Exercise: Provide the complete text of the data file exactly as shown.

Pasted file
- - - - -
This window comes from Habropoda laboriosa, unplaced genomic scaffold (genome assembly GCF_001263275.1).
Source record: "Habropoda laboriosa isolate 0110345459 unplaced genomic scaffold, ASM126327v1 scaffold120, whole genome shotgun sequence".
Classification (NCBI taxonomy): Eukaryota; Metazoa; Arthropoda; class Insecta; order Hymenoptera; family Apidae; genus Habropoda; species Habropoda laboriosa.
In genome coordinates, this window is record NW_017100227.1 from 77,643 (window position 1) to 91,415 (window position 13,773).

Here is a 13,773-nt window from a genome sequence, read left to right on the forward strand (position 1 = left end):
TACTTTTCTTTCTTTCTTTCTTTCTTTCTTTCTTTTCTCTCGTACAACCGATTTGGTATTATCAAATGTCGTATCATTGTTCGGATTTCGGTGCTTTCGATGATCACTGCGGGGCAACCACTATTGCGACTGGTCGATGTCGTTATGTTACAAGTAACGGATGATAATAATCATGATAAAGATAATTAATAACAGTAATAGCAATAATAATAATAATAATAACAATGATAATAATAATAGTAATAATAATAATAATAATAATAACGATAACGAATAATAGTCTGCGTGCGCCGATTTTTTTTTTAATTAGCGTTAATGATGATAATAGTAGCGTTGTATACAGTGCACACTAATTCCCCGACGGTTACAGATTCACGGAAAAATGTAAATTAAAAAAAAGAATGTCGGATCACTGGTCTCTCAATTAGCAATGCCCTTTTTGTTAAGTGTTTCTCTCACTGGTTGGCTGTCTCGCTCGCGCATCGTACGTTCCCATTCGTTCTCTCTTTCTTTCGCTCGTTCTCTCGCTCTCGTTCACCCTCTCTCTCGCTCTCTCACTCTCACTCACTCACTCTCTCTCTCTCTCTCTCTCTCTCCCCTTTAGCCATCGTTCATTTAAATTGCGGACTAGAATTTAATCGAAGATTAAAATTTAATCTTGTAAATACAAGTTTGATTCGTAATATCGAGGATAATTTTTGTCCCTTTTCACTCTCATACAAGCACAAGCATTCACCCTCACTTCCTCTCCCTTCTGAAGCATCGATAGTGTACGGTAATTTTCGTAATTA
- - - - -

This window comes from Habropoda laboriosa, unplaced genomic scaffold (genome assembly GCF_001263275.1).
Source record: "Habropoda laboriosa isolate 0110345459 unplaced genomic scaffold, ASM126327v1 scaffold120, whole genome shotgun sequence".
Classification (NCBI taxonomy): Eukaryota; Metazoa; Arthropoda; class Insecta; order Hymenoptera; family Apidae; genus Habropoda; species Habropoda laboriosa.
In genome coordinates, this window is record NW_017100227.1 from 77,643 (window position 1) to 91,415 (window position 13,773).

Here is a 13,773-nt window from a genome sequence, read left to right on the forward strand (position 1 = left end):
TACTTTTCTTTCTTTCTTTCTTTCTTTCTTTCTTTTCTCTCGTACAACCGATTTGGTATTATCAAATGTCGTATCATTGTTCGGATTTCGGTGCTTTCGATGATCACTGCGGGGCAACCACTATTGCGACTGGTCGATGTCGTTATGTTACAAGTAACGGATGATAATAATCATGATAAAGATAATTAATAACAGTAATAGCAATAATAATAATAATAATAACAATGATAATAATAATAGTAATAATAATAATAATAATAATAACGATAACGAATAATAGTCTGCGTGCGCCGATTTTTTTTTTAATTAGCGTTAATGATGATAATAGTAGCGTTGTATACAGTGCACACTAATTCCCCGACGGTTACAGATTCACGGAAAAATGTAAATTAAAAAAAAGAATGTCGGATCACTGGTCTCTCAATTAGCAATGCCCTTTTTGTTAAGTGTTTCTCTCACTGGTTGGCTGTCTCGCTCGCGCATCGTACGTTCCCATTCGTTCTCTCTTTCTTTCGCTCGTTCTCTCGCTCTCGTTCACCCTCTCTCTCGCTCTCTCACTCTCACTCACTCACTCTCTCTCTCTCTCTCTCTCTCTCCCCTTTAGCCATCGTTCATTTAAATTGCGGACTAGAATTTAATCGAAGATTAAAATTTAATCTTGTAAATACAAGTTTGATTCGTAATATCGAGGATAATTTTTGTCCCTTTTCACTCTCATACAAGCACAAGCATTCACCCTCACTTCCTCTCCCTTCTGAAGCATCGATAGTGTACGGTAATTTTCGTAATTA